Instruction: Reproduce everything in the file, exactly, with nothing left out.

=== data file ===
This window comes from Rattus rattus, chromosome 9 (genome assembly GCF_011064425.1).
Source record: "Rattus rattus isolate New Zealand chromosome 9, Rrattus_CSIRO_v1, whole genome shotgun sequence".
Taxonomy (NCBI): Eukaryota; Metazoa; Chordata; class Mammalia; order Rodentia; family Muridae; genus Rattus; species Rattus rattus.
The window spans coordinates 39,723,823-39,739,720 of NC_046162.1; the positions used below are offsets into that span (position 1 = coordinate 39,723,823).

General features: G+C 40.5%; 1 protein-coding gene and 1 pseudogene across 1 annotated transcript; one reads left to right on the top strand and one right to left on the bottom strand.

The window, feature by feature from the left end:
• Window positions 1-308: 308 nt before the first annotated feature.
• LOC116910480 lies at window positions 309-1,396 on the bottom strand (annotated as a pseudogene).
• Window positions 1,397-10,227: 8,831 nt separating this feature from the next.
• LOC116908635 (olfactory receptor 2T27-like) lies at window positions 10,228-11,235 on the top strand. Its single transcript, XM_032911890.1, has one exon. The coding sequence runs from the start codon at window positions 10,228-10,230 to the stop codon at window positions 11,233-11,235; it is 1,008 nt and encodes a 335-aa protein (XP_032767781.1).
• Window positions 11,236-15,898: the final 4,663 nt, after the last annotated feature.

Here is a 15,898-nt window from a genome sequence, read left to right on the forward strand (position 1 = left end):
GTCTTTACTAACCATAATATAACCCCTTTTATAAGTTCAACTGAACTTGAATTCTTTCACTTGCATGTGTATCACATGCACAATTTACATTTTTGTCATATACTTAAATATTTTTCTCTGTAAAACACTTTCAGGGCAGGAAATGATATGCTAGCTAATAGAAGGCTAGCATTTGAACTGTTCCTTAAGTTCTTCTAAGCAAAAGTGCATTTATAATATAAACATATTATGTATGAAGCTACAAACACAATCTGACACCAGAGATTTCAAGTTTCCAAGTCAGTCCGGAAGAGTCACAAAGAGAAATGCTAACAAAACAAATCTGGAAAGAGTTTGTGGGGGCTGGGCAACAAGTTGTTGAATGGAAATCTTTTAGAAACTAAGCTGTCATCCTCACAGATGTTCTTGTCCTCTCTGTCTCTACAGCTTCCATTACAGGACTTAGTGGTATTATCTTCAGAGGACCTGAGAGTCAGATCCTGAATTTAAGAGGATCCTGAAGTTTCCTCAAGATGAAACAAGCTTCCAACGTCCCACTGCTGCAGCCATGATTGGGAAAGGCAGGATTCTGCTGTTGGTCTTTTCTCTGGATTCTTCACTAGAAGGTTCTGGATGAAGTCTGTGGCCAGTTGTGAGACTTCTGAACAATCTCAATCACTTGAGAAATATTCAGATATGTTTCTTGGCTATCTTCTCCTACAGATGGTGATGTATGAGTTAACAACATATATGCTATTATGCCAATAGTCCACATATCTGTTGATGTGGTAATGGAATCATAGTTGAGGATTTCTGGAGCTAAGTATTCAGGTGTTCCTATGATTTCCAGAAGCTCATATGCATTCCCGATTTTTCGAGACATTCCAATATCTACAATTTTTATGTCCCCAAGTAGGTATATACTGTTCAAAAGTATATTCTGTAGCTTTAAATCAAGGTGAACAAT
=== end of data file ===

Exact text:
This window comes from Rattus rattus, chromosome 9 (genome assembly GCF_011064425.1).
Source record: "Rattus rattus isolate New Zealand chromosome 9, Rrattus_CSIRO_v1, whole genome shotgun sequence".
Taxonomy (NCBI): Eukaryota; Metazoa; Chordata; class Mammalia; order Rodentia; family Muridae; genus Rattus; species Rattus rattus.
The window spans coordinates 39,723,823-39,739,720 of NC_046162.1; the positions used below are offsets into that span (position 1 = coordinate 39,723,823).

General features: G+C 40.5%; 1 protein-coding gene and 1 pseudogene across 1 annotated transcript; one reads left to right on the top strand and one right to left on the bottom strand.

The window, feature by feature from the left end:
• Window positions 1-308: 308 nt before the first annotated feature.
• LOC116910480 lies at window positions 309-1,396 on the bottom strand (annotated as a pseudogene).
• Window positions 1,397-10,227: 8,831 nt separating this feature from the next.
• LOC116908635 (olfactory receptor 2T27-like) lies at window positions 10,228-11,235 on the top strand. Its single transcript, XM_032911890.1, has one exon. The coding sequence runs from the start codon at window positions 10,228-10,230 to the stop codon at window positions 11,233-11,235; it is 1,008 nt and encodes a 335-aa protein (XP_032767781.1).
• Window positions 11,236-15,898: the final 4,663 nt, after the last annotated feature.

Here is a 15,898-nt window from a genome sequence, read left to right on the forward strand (position 1 = left end):
GTCTTTACTAACCATAATATAACCCCTTTTATAAGTTCAACTGAACTTGAATTCTTTCACTTGCATGTGTATCACATGCACAATTTACATTTTTGTCATATACTTAAATATTTTTCTCTGTAAAACACTTTCAGGGCAGGAAATGATATGCTAGCTAATAGAAGGCTAGCATTTGAACTGTTCCTTAAGTTCTTCTAAGCAAAAGTGCATTTATAATATAAACATATTATGTATGAAGCTACAAACACAATCTGACACCAGAGATTTCAAGTTTCCAAGTCAGTCCGGAAGAGTCACAAAGAGAAATGCTAACAAAACAAATCTGGAAAGAGTTTGTGGGGGCTGGGCAACAAGTTGTTGAATGGAAATCTTTTAGAAACTAAGCTGTCATCCTCACAGATGTTCTTGTCCTCTCTGTCTCTACAGCTTCCATTACAGGACTTAGTGGTATTATCTTCAGAGGACCTGAGAGTCAGATCCTGAATTTAAGAGGATCCTGAAGTTTCCTCAAGATGAAACAAGCTTCCAACGTCCCACTGCTGCAGCCATGATTGGGAAAGGCAGGATTCTGCTGTTGGTCTTTTCTCTGGATTCTTCACTAGAAGGTTCTGGATGAAGTCTGTGGCCAGTTGTGAGACTTCTGAACAATCTCAATCACTTGAGAAATATTCAGATATGTTTCTTGGCTATCTTCTCCTACAGATGGTGATGTATGAGTTAACAACATATATGCTATTATGCCAATAGTCCACATATCTGTTGATGTGGTAATGGAATCATAGTTGAGGATTTCTGGAGCTAAGTATTCAGGTGTTCCTATGATTTCCAGAAGCTCATATGCATTCCCGATTTTTCGAGACATTCCAATATCTACAATTTTTATGTCCCCAAGTAGGTATATACTGTTCAAAAGTATATTCTGTAGCTTTAAATCAAGGTGAACAAT